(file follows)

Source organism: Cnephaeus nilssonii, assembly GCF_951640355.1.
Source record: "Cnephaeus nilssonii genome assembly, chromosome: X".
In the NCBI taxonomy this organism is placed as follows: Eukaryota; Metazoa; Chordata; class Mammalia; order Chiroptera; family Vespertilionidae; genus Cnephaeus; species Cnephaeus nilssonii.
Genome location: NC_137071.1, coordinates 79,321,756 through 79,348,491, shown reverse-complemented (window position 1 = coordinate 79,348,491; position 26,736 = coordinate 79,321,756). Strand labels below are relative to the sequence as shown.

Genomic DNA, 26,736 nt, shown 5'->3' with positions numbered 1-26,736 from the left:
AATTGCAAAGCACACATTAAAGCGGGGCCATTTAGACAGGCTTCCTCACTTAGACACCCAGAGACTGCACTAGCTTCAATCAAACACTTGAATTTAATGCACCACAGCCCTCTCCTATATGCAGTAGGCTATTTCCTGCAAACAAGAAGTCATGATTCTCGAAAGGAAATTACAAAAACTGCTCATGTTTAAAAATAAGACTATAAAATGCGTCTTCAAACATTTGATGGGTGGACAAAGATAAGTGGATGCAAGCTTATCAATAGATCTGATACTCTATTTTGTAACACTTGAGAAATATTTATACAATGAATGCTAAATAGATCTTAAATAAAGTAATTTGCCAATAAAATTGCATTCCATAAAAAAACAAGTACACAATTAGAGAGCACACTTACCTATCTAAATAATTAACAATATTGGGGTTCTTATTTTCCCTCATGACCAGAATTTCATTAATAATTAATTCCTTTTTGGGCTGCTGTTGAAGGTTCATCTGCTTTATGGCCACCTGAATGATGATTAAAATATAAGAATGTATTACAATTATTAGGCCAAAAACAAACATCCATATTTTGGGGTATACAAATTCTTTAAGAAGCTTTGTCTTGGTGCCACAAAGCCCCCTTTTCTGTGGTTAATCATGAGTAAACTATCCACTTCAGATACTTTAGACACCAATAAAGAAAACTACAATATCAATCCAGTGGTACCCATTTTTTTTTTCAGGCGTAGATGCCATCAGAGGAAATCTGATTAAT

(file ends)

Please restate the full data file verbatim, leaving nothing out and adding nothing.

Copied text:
Source organism: Cnephaeus nilssonii, assembly GCF_951640355.1.
Source record: "Cnephaeus nilssonii genome assembly, chromosome: X".
In the NCBI taxonomy this organism is placed as follows: Eukaryota; Metazoa; Chordata; class Mammalia; order Chiroptera; family Vespertilionidae; genus Cnephaeus; species Cnephaeus nilssonii.
Genome location: NC_137071.1, coordinates 79,321,756 through 79,348,491, shown reverse-complemented (window position 1 = coordinate 79,348,491; position 26,736 = coordinate 79,321,756). Strand labels below are relative to the sequence as shown.

Genomic DNA, 26,736 nt, shown 5'->3' with positions numbered 1-26,736 from the left:
AATTGCAAAGCACACATTAAAGCGGGGCCATTTAGACAGGCTTCCTCACTTAGACACCCAGAGACTGCACTAGCTTCAATCAAACACTTGAATTTAATGCACCACAGCCCTCTCCTATATGCAGTAGGCTATTTCCTGCAAACAAGAAGTCATGATTCTCGAAAGGAAATTACAAAAACTGCTCATGTTTAAAAATAAGACTATAAAATGCGTCTTCAAACATTTGATGGGTGGACAAAGATAAGTGGATGCAAGCTTATCAATAGATCTGATACTCTATTTTGTAACACTTGAGAAATATTTATACAATGAATGCTAAATAGATCTTAAATAAAGTAATTTGCCAATAAAATTGCATTCCATAAAAAAACAAGTACACAATTAGAGAGCACACTTACCTATCTAAATAATTAACAATATTGGGGTTCTTATTTTCCCTCATGACCAGAATTTCATTAATAATTAATTCCTTTTTGGGCTGCTGTTGAAGGTTCATCTGCTTTATGGCCACCTGAATGATGATTAAAATATAAGAATGTATTACAATTATTAGGCCAAAAACAAACATCCATATTTTGGGGTATACAAATTCTTTAAGAAGCTTTGTCTTGGTGCCACAAAGCCCCCTTTTCTGTGGTTAATCATGAGTAAACTATCCACTTCAGATACTTTAGACACCAATAAAGAAAACTACAATATCAATCCAGTGGTACCCATTTTTTTTTTCAGGCGTAGATGCCATCAGAGGAAATCTGATTAAT